As dozens of masked paramilitary police decamped from armoured jeeps onto a Belfast street it could have been a scene from 1969, 1979 or 1989. But it wasn’t. Instead it was June 27th 2009 – the day of Britain’s inaugural ‘Armed Forces Day’.
If proof was ever needed of the unchanged nature of both British policing in Ireland and the wider occupation, it was provided in Belfast today. As one arm of Britain’s occupation forces were ‘celebrated’ with the flying of the ‘Armed Forces Day’ flag above City Hall, another arm of those same occupation forces were busy suppressing the right to peaceful protest.
While republicans are all too used to the PSNI blocking the routes of ‘illegal’ marches, today the PSNI went a step further and prevented éirígí activists and supporters from even reaching the assembly point for a static picket. Those walking on the footpath found their path blocked by baton-yielding paramilitaries clad from head to foot in body armour. Such pre-emptive policing would sit comfortably in the police state of Orwell’s Nineteen Eighty-Four.
The picket which was called in opposition to the flying of the ‘Armed Forces Day’ flag over Belfast City Hall was unable to take place as upwards of 120 people were prevented from entering the centre of Ireland’s second city.
As it became apparent that the PSNI were intent on using violence to prevent access to the city centre an impromptu protest was held on Castle Street.
As part of this protest the names of those killed as a result of British state violence was read to the listening crowd. The task of reading this lengthy list of names was shared between Marie Drumm, whose mother Máire was murdered by unionist death squads, and éirígí’s Seán Mac Brádaigh. This dignified memorial to the victims of British state violence stood in contrast to the menacing backdrop of the masked militia.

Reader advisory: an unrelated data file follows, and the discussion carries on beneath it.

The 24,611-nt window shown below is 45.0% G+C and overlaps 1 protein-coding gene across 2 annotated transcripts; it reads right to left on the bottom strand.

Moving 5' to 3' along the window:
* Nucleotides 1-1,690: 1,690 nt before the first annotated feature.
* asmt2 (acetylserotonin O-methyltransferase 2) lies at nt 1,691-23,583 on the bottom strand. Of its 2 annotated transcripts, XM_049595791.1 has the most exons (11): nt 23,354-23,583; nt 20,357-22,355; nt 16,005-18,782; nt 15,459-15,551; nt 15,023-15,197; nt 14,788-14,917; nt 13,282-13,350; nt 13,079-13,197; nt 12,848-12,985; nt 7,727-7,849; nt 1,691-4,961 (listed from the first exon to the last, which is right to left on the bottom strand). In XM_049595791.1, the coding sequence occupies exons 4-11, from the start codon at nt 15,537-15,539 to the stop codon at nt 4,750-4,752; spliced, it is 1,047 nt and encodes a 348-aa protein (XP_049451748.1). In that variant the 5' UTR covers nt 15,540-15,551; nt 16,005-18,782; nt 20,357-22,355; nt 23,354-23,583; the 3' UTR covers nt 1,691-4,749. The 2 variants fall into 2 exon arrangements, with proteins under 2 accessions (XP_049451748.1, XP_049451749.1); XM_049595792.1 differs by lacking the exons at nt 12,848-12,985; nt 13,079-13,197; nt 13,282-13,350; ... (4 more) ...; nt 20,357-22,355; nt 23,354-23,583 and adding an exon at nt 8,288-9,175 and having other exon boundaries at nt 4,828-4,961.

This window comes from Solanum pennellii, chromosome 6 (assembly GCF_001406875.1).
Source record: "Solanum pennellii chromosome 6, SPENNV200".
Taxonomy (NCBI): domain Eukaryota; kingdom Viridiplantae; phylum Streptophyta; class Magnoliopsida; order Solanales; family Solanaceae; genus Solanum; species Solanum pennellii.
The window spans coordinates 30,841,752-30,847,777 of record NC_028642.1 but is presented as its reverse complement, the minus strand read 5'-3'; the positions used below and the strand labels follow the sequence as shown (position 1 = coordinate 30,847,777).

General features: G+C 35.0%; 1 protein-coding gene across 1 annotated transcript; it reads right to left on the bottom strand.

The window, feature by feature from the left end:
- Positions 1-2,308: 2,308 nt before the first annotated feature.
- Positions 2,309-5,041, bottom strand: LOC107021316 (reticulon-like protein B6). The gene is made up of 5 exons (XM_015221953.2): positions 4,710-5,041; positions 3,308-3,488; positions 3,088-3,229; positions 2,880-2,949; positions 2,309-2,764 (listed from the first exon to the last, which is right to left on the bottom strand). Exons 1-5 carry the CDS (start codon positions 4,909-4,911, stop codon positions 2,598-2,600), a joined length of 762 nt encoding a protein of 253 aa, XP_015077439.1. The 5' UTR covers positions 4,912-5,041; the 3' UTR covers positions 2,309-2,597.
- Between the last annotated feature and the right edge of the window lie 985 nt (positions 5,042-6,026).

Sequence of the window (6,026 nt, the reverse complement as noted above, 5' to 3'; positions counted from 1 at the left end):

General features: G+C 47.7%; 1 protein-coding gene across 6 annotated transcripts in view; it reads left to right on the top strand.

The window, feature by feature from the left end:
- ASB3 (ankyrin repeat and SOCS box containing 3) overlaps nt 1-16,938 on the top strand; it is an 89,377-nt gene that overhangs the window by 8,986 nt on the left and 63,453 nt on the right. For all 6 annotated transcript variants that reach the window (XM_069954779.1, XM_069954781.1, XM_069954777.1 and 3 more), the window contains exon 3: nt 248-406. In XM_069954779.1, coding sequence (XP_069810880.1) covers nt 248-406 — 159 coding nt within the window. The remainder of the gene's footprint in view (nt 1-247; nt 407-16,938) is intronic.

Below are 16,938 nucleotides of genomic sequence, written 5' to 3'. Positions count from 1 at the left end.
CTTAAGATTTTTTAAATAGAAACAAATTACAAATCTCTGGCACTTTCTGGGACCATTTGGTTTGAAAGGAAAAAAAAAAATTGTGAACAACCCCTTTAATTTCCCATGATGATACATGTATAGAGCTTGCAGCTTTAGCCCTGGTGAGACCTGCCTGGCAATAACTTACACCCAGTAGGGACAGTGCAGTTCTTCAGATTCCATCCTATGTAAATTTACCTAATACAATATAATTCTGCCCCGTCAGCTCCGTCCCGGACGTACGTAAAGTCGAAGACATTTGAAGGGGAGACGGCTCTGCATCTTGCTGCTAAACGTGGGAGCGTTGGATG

Speaking after the protest éirígí General Secretary Breandán Mac Cionnaith said, “All the talk of change in recent years has today been exposed as just that – talk and nothing more than empty, hollow talk. Belfast city centre remains a no-go zone for republicans – unless, of course, those republicans are wiling to ask the British state for permission to enter their own city.
“In light of the potential threat to the safety of those attending the picket we decided that it would be best for people from the west of the city to walk together to City Hall. And this is what we did only to find the footpath blocked by the PSNI riot squad. When we moved to the footpath on the other side of the road the PSNI moved ahead of us to block it also. Despite the spin of the PSNI there was no attempt made by éirígí to march to City Hall. What we witnessed today was the actions of a police state where protest and dissent are met with brute force.”
In closing Breandán committed éirígí to opposing ‘Armed Forces Day’ in the future.
“Today was the first so-called armed forces day. By our protest here today éirígí has ensured that it did not pass unopposed. In the years to come we will build on today’s protest and ensure that June 27th becomes a date of protest – not a date of celebration.”
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